Florida's Hurricane Insurance Fund Is Ready for Storm Season

Hurricane season is here, and Florida is facing the prospect of storms with confidence. The state has a well-stocked hurricane insurance fund with enough money to pay off everything it could owe should a massive storm strike. This is a banner year for the state hurricane insurance fund, as it marks the first year in which the state has been so well-endowed.

The healthy balance in the hurricane fund is a result of Florida’s nine-year streak of avoiding hurricanes. This reprieve has allowed state officials to gather cash, which according to the fund’s chief operating officer is $17 billion, up over $14 billion at the start of last year’s hurricane season.

The “Cat Fund,” as Floridians call it, is critical because it can also determine the price of other insurance policies. The state can enforce a surcharge on insurance policies, such as car insurance, to restock the Cat Fund if it runs out of money. Some wryly refer to this surcharge as a “hurricane tax.”

Controversy Arises Over Funding Decisions

The last big hurricane to strike Florida was Wilma in 2005. However the state first created the fund in 1992, following devastation caused by Hurricane Andrew. It was conceived with the purpose of preventing private insurers from abandoning the state and offers insurance companies partial reimbursement for their costs in covering catastrophic hurricane losses.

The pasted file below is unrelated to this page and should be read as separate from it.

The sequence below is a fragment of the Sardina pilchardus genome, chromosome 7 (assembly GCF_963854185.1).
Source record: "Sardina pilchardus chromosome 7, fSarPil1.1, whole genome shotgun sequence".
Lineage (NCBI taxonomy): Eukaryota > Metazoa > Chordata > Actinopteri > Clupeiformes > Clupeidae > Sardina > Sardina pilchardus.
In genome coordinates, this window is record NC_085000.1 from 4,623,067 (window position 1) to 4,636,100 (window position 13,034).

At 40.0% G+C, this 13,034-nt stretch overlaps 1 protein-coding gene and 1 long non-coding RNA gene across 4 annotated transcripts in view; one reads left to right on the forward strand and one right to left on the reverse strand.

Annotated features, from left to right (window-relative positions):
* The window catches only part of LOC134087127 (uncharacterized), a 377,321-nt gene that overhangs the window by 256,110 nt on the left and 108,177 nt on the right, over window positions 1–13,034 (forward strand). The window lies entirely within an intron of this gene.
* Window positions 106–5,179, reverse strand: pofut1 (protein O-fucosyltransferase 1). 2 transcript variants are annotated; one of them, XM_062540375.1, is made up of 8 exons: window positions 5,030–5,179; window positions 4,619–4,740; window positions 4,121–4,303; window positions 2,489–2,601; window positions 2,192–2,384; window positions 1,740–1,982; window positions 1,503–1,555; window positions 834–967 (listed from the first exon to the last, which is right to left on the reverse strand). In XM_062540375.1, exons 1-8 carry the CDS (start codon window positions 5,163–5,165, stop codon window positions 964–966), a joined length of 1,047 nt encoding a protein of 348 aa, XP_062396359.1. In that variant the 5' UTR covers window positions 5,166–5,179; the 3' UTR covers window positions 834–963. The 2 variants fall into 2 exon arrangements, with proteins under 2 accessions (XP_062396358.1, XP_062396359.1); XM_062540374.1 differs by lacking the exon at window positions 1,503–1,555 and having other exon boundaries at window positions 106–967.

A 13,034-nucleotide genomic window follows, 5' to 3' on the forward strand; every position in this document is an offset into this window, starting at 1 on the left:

In order to maintain the financial health of the hurricane fund, Florida turns to Wall Street experts to gage how much money the fund needs and how much it could borrow if needed. While reports of the most recent meeting of financial experts indicate that the fund could cover its maximum claims without borrowing any extra money, state officials chose to purchase $1 billion worth of back insurance this year.

Some Floridians aren’t happy with this decision. Critics argue that the purchase could drive up homeowner insurance rates, while others contend that it simply wasn’t necessary. According to one public adjuster, the state could have survived a storm just fine with the money that was already in the fund.

In the meantime, the Red Cross is preparing for the possibility of a hurricane by running hurricane disaster drills throughout North and South Carolina. Because this year marks the 10th anniversary of Hurricane Katrina, it has caused many to evaluate the likelihood of another storm of its kind, and to make preparations for another storm of similar magnitude.

While it is impossible to predict with certainty, statistics show that for any given year, there is a 40 percent chance that a Category 3 or higher storm will hit a U.S. coastline. As things stand now, Florida’s hurricane insurance fund is ready to stand up to a big one.